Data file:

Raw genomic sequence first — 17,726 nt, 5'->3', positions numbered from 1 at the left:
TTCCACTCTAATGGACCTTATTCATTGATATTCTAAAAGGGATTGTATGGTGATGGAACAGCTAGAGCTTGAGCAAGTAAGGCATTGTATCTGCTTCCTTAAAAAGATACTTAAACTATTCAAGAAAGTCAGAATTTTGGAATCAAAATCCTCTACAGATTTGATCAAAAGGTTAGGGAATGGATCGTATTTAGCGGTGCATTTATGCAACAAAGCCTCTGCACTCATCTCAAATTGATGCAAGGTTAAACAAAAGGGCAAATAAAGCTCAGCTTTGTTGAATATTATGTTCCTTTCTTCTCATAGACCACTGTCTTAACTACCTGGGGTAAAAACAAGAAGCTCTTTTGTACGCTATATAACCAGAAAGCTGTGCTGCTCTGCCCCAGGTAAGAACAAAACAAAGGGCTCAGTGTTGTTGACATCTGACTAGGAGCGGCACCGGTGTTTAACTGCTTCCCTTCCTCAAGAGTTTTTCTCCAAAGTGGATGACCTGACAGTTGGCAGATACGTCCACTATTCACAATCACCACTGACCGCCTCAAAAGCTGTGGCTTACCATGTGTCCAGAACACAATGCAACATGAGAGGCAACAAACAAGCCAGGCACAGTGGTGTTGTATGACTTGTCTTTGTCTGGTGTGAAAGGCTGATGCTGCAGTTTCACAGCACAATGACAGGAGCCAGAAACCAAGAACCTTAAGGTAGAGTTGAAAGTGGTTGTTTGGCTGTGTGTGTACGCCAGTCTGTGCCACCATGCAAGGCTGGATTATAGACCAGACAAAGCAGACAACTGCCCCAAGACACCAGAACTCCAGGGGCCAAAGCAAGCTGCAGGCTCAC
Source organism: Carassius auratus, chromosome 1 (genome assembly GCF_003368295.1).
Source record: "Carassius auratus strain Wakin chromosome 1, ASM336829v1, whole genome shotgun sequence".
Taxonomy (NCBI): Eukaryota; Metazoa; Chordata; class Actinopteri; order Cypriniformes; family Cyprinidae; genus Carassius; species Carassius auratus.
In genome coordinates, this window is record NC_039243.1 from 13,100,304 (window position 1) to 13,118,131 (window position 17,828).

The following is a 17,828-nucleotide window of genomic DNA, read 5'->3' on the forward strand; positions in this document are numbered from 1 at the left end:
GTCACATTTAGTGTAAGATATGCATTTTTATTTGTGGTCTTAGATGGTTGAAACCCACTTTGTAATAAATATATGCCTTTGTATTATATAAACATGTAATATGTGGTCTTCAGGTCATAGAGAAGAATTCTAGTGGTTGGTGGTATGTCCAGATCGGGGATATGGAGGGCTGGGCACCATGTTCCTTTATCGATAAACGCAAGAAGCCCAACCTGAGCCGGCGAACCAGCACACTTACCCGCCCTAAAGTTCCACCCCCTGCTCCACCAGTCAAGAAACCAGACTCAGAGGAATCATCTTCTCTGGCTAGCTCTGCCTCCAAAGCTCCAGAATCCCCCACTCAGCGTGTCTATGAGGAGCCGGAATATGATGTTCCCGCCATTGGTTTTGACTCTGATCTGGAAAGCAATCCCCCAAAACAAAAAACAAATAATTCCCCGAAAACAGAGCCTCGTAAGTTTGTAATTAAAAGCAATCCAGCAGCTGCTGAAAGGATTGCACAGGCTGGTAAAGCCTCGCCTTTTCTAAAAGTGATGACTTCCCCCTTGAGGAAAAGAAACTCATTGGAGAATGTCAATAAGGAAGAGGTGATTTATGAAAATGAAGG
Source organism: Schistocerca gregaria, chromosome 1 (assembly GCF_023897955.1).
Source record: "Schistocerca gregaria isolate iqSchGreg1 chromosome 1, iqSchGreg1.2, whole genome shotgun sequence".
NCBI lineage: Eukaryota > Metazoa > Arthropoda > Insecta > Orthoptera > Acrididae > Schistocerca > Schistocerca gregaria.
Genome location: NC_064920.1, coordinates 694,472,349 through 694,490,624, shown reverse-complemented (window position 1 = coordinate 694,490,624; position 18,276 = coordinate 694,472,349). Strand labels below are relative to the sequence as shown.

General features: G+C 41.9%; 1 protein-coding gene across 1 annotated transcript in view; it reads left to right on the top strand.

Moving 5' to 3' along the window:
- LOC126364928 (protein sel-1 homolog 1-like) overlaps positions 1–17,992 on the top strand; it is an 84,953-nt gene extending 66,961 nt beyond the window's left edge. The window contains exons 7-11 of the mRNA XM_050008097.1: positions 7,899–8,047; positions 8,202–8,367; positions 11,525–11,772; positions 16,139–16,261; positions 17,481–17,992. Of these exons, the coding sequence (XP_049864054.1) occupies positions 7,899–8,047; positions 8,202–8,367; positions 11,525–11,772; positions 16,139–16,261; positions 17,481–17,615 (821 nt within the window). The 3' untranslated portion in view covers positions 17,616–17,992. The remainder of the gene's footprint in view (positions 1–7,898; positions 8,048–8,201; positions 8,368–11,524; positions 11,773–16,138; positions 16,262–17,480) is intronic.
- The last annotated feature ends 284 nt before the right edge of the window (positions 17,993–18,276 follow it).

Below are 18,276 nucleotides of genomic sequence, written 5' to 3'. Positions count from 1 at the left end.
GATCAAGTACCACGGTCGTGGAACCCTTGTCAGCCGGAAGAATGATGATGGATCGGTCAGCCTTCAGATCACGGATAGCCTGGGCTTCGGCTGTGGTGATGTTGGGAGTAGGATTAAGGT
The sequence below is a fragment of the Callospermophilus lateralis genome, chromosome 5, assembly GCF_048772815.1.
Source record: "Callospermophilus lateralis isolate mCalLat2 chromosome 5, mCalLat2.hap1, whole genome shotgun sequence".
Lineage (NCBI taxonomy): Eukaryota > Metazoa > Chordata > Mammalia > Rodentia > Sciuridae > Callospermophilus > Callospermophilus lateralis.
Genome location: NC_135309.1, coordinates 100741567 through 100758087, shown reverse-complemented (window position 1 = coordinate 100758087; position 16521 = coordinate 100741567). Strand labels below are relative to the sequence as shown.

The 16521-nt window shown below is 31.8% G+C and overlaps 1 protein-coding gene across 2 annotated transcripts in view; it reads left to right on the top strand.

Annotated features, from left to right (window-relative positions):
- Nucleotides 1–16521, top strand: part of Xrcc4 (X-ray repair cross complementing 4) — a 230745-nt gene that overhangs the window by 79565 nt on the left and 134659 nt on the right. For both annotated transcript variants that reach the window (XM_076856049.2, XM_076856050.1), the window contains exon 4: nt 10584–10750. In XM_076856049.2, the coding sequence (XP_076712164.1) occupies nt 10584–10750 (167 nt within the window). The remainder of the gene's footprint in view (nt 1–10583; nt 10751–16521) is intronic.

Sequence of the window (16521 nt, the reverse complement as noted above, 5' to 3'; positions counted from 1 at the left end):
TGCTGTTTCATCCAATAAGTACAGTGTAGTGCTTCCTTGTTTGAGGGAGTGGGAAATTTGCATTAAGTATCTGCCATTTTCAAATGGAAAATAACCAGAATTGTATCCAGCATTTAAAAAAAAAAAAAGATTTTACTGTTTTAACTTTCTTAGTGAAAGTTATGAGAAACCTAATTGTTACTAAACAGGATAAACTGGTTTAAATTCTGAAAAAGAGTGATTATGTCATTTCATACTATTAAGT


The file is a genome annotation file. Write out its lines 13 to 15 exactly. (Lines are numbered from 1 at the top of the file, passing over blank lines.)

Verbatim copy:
General features: G+C 41.9%; 1 protein-coding gene across 1 annotated transcript in view; it reads left to right on the top strand.

Moving 5' to 3' along the window:
- LOC126364928 (protein sel-1 homolog 1-like) overlaps positions 1–17,992 on the top strand; it is an 84,953-nt gene extending 66,961 nt beyond the window's left edge. The window contains exons 7-11 of the mRNA XM_050008097.1: positions 7,899–8,047; positions 8,202–8,367; positions 11,525–11,772; positions 16,139–16,261; positions 17,481–17,992. Of these exons, the coding sequence (XP_049864054.1) occupies positions 7,899–8,047; positions 8,202–8,367; positions 11,525–11,772; positions 16,139–16,261; positions 17,481–17,615 (821 nt within the window). The 3' untranslated portion in view covers positions 17,616–17,992. The remainder of the gene's footprint in view (positions 1–7,898; positions 8,048–8,201; positions 8,368–11,524; positions 11,773–16,138; positions 16,262–17,480) is intronic.